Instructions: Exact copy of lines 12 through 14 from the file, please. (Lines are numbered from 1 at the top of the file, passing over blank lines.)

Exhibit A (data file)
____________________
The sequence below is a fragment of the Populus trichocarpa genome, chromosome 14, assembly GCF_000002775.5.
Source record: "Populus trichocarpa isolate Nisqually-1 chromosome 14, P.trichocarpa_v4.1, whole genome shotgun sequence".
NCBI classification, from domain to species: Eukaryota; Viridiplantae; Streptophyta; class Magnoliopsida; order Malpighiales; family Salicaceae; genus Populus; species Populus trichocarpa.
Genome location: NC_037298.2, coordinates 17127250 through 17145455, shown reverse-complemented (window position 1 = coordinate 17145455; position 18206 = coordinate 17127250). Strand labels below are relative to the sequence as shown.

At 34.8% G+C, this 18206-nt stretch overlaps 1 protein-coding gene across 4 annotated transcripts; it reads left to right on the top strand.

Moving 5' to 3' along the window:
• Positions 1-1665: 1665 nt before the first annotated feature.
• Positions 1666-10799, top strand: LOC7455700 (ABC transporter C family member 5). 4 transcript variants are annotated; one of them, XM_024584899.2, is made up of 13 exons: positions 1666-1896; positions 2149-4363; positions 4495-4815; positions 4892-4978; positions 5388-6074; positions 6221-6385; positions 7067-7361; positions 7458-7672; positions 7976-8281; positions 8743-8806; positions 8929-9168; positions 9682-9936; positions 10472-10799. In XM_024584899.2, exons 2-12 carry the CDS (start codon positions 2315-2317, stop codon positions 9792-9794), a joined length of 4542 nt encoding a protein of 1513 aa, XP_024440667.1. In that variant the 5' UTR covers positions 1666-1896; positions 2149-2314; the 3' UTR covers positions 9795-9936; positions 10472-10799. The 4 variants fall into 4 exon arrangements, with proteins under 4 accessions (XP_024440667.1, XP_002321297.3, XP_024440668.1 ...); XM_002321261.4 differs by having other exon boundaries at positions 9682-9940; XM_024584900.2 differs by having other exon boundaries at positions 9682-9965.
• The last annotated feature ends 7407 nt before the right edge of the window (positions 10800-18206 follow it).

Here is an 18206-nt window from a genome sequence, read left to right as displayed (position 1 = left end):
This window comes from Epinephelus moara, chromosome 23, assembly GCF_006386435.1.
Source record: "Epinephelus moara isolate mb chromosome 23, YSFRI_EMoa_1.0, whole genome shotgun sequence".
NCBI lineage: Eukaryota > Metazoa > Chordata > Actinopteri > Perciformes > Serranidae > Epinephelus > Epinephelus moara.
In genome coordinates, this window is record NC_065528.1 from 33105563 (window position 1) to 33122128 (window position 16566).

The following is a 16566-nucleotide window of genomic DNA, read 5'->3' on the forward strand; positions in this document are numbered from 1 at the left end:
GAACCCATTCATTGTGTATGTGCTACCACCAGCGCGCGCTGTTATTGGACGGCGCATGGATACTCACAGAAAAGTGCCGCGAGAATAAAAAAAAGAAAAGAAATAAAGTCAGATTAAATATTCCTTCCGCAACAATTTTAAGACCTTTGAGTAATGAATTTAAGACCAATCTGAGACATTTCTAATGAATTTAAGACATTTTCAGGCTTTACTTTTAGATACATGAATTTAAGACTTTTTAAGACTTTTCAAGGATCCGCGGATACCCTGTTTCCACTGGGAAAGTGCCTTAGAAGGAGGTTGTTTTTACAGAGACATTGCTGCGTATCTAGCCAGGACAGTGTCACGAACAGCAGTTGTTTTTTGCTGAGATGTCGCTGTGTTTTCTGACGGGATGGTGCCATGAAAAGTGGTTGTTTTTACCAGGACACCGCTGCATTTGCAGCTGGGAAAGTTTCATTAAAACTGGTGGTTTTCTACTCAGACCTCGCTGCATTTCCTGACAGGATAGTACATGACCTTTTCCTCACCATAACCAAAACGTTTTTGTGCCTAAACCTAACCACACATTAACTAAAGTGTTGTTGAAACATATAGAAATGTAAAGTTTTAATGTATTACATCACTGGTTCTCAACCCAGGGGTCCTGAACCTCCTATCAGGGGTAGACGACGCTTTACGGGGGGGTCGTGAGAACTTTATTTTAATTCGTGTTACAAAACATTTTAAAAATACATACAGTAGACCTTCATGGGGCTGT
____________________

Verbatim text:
Source record: "Epinephelus moara isolate mb chromosome 23, YSFRI_EMoa_1.0, whole genome shotgun sequence".
NCBI lineage: Eukaryota > Metazoa > Chordata > Actinopteri > Perciformes > Serranidae > Epinephelus > Epinephelus moara.
In genome coordinates, this window is record NC_065528.1 from 33105563 (window position 1) to 33122128 (window position 16566).